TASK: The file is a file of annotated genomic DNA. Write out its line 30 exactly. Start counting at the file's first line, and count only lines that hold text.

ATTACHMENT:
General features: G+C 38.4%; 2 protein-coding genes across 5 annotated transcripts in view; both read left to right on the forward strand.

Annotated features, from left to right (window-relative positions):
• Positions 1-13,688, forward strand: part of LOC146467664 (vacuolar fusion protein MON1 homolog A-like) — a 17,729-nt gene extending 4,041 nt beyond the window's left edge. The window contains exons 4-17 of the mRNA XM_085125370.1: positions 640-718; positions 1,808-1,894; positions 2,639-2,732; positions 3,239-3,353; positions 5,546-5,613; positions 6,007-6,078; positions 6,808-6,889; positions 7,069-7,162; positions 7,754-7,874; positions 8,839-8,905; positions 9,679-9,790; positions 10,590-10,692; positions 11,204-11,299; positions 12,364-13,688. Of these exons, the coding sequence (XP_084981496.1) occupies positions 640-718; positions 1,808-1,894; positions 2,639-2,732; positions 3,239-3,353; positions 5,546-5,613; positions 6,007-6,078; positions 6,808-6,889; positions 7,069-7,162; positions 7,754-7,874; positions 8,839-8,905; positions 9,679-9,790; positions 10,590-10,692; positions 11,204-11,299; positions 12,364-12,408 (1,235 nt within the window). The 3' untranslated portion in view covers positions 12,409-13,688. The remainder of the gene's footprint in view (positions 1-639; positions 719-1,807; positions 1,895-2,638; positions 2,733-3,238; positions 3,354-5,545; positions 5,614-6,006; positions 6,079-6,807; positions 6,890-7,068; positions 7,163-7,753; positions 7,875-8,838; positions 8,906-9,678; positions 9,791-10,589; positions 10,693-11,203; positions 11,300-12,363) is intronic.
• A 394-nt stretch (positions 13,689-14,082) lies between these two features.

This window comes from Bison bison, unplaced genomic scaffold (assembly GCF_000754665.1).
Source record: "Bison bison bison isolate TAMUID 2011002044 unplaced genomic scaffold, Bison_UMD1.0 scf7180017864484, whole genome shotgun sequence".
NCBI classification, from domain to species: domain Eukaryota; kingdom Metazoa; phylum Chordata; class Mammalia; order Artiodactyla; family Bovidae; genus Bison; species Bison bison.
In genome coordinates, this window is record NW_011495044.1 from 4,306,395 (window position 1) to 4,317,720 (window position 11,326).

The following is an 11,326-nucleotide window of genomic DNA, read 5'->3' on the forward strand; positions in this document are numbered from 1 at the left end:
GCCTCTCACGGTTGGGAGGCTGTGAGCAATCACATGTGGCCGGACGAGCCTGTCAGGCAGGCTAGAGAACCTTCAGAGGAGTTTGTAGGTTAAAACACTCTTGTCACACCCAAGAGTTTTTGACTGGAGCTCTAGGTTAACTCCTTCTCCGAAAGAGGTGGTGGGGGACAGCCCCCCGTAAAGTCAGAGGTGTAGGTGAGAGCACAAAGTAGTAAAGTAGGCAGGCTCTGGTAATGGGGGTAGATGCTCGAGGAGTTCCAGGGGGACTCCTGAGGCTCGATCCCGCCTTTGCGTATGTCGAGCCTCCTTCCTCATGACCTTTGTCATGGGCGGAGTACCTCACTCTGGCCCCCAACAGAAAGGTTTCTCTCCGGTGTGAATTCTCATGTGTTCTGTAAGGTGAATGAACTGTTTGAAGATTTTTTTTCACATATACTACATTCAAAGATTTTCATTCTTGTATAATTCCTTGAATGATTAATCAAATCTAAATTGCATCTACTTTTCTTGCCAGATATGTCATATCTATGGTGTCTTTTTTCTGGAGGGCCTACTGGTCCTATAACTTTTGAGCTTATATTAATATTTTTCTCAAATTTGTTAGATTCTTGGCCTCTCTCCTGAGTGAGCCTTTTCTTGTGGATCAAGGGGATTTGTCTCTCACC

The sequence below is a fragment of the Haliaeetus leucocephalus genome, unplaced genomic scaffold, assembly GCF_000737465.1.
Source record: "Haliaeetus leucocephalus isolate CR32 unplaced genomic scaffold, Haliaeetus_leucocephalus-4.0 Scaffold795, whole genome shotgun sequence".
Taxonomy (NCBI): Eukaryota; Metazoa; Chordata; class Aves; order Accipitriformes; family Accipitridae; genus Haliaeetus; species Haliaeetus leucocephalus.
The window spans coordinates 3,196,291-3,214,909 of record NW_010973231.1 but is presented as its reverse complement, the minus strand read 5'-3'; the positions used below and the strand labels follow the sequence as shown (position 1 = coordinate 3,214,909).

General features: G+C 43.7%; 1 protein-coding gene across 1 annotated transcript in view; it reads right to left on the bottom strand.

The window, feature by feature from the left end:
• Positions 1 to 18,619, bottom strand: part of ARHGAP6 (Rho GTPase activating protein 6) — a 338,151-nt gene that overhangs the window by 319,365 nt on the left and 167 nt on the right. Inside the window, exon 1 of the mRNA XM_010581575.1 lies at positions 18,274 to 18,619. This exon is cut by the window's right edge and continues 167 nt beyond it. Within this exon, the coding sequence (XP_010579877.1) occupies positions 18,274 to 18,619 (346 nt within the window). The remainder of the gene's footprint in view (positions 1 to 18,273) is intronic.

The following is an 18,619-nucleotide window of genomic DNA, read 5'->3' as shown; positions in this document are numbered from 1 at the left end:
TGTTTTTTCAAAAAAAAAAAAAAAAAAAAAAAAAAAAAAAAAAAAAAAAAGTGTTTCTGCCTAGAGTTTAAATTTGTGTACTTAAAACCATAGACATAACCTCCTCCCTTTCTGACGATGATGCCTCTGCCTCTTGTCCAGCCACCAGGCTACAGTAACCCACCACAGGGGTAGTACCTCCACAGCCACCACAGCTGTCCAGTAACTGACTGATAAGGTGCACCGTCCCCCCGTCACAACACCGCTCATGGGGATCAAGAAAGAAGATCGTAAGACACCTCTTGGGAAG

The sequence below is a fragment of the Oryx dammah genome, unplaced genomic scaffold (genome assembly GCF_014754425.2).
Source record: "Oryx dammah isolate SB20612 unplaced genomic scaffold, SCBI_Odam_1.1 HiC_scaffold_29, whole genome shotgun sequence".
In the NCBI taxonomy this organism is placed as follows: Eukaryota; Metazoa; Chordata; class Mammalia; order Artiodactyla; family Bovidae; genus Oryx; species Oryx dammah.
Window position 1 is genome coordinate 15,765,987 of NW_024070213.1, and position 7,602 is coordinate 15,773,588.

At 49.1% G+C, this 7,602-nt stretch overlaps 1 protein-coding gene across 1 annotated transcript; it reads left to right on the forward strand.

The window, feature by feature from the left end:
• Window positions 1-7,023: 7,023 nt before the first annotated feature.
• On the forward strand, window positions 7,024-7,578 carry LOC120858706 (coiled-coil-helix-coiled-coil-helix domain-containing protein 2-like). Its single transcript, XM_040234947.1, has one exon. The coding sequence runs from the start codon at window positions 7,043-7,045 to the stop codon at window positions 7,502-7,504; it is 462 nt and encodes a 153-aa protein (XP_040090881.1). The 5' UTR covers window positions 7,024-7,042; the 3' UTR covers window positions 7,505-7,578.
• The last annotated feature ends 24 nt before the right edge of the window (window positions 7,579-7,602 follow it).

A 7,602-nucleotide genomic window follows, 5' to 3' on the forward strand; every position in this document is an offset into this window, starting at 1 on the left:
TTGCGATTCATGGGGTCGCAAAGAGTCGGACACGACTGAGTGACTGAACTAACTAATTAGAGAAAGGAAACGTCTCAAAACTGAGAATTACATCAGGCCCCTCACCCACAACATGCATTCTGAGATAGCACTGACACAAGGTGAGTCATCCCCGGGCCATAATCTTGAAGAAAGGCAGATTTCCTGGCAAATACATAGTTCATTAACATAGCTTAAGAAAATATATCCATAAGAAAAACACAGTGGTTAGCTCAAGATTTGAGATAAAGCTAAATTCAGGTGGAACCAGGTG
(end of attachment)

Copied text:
TTGCGATTCATGGGGTCGCAAAGAGTCGGACACGACTGAGTGACTGAACTAACTAATTAGAGAAAGGAAACGTCTCAAAACTGAGAATTACATCAGGCCCCTCACCCACAACATGCATTCTGAGATAGCACTGACACAAGGTGAGTCATCCCCGGGCCATAATCTTGAAGAAAGGCAGATTTCCTGGCAAATACATAGTTCATTAACATAGCTTAAGAAAATATATCCATAAGAAAAACACAGTGGTTAGCTCAAGATTTGAGATAAAGCTAAATTCAGGTGGAACCAGGTG